The sample tries to create many files and write just one integer into each of the files without closing the previous ones. And again, running the code above results in a not-too-helpful stacktrace:

java.io.IOException: Too many open files in system
	at java.io.UnixFileSystem.createFileExclusively(Native Method)
	at java.io.File.createNewFile(File.java:947)
	at eu.plumbr.demo.MisleadingStacktrace.createTooManyFiles(MisleadingStacktrace.java:45)
	at eu.plumbr.demo.MisleadingStacktrace.main(MisleadingStacktrace.java:17)

The same problem is now disguised differently – we do get the message that I now tried to open one file too much, but – who has opened the other files to stress the JVM to the extent where it cannot complete the run?

If you are still not convinced – take a look at the third example, our current bread and butter:

Too much memory consumed

The code sample is simple again – we take a data structure and keep increasing it until the available heap is exhausted:

static void createTooLargeDataStructure() {
	try {
		List l = new ArrayList();
		for (int i = 0; i < TOO_MANY; i++) {
	} catch (OutOfMemoryError e) {

Running the code gives you the infamous java.lang.OutOfMemoryError: Java heap space message. Which again is difficult to interpret if the data structure in question was populated via different possible locations in the source code.

I know that all the fellow C – developers now shrug helplessly because in their world all of the above would just take the form of a segfault, but – if we have come so far, why couldn’t we do better? I am sure we can and thats what we are about to do – find the performance bottlenecks for you.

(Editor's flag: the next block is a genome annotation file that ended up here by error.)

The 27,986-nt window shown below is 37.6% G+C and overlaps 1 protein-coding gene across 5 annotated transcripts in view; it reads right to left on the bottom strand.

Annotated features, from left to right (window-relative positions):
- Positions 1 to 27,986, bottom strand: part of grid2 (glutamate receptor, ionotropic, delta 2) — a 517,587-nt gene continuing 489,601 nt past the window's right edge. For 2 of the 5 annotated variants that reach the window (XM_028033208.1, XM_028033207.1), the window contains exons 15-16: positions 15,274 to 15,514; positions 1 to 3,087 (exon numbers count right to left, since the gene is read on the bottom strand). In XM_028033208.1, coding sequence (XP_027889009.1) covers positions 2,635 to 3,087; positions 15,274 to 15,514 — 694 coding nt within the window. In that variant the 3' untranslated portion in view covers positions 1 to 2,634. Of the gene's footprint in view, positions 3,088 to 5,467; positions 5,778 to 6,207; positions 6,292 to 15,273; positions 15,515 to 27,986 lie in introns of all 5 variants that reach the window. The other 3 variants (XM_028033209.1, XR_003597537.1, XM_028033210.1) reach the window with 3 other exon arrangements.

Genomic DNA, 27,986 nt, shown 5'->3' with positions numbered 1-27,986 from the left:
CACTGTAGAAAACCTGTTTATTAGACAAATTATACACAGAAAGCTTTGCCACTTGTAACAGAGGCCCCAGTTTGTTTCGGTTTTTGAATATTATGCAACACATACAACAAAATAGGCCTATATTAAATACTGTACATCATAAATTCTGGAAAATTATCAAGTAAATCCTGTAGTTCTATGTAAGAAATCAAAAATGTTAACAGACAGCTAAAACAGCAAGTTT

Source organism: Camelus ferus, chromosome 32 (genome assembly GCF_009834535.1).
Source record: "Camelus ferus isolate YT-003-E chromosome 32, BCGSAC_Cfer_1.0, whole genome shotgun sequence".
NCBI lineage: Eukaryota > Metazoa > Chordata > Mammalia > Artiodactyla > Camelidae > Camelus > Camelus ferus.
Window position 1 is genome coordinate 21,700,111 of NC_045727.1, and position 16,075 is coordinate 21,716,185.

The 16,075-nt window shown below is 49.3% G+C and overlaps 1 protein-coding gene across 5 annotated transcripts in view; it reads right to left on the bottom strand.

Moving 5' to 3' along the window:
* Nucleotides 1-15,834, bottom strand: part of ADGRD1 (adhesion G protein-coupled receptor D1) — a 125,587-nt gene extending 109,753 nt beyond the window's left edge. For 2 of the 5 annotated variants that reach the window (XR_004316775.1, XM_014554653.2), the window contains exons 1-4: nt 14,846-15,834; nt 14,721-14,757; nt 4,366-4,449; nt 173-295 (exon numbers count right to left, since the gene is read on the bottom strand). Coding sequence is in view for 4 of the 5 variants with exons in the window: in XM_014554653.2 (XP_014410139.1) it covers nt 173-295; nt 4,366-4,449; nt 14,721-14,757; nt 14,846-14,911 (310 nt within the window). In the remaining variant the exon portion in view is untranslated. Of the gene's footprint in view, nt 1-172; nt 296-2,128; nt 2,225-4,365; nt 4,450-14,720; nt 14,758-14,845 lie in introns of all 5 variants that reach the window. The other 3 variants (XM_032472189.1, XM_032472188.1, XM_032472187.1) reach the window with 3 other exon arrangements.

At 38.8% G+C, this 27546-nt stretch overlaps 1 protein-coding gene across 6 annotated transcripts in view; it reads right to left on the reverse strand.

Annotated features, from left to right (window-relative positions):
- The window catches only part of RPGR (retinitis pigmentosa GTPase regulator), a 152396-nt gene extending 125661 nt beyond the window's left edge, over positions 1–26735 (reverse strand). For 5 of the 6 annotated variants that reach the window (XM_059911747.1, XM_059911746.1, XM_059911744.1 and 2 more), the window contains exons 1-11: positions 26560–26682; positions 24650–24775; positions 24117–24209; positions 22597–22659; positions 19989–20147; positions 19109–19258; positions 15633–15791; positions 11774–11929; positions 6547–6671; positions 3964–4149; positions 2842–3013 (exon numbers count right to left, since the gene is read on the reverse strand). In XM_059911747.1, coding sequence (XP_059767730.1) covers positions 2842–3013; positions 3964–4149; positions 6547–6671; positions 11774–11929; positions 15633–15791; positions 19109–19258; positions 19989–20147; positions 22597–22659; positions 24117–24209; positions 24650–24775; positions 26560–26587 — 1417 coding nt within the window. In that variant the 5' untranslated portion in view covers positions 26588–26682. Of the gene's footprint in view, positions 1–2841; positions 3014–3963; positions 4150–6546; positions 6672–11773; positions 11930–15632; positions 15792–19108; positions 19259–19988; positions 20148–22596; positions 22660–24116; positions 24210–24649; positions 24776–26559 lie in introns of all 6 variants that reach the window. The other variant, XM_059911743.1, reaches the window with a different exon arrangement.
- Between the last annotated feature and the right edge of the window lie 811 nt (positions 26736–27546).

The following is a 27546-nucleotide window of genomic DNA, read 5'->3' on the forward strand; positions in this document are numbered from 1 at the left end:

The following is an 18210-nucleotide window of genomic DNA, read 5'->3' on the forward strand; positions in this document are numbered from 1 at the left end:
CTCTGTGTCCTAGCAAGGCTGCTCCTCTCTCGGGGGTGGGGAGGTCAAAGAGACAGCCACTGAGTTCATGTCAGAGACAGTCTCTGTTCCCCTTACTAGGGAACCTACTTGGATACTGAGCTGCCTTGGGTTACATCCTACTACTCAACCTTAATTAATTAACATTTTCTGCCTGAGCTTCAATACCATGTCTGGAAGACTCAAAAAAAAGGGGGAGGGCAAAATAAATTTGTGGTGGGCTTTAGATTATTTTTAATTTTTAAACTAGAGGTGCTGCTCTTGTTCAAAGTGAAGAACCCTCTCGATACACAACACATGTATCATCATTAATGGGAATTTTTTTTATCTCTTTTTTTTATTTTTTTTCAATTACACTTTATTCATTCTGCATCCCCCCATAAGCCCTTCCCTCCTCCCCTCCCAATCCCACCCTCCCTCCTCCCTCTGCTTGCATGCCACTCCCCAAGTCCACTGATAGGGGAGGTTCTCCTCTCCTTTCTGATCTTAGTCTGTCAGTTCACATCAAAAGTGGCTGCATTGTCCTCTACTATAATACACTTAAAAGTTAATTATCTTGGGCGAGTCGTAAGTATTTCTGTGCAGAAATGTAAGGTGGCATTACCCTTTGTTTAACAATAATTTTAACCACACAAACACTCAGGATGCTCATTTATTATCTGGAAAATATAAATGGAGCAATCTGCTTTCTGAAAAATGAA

If you are interested in the full code sample, it can be downloaded here. The code was ran on my Macbook Pro with OS X 10.9 on JDK 7u25. After this, make sure you are not going to miss future updates on interesting content, and subscribe to our Twitter feed.




In many cases you can assume, that the JRE classes or the classes of the framework you use are not to be blamed. So looking at the stacktrace, you can see that last two calls are in java.* – whereas the previous calls are from your classes. You can start searching there. 🙂


Sure, with these simple examples it’s easy to start troubleshooting. Once you get a larger application with several places wastefully consuming resources, then the stack traces become not so obvious anymore.

Vladimir Šor

Today I encountered one useless and confusing stack trace. Two lines of code:

BufferedInputStream in = new BufferedInputStream(Main.class.getResourceAsStream(“/text-file.txt”));
while (in.available() > 0) {

throws the following Exception when in.available() gets called:

Exception in thread “main” java.io.IOException: Stream closed
at java.io.BufferedInputStream.getInIfOpen(BufferedInputStream.java:151)
at java.io.BufferedInputStream.available(BufferedInputStream.java:399)
at my.package.Main.main(Main.java:21)

Finally I discovered that file I was trying to read did not exist (actually had different extension). First two minutes I tried to read my 5 lines of code and understand what closes that stream.

Priit Liivak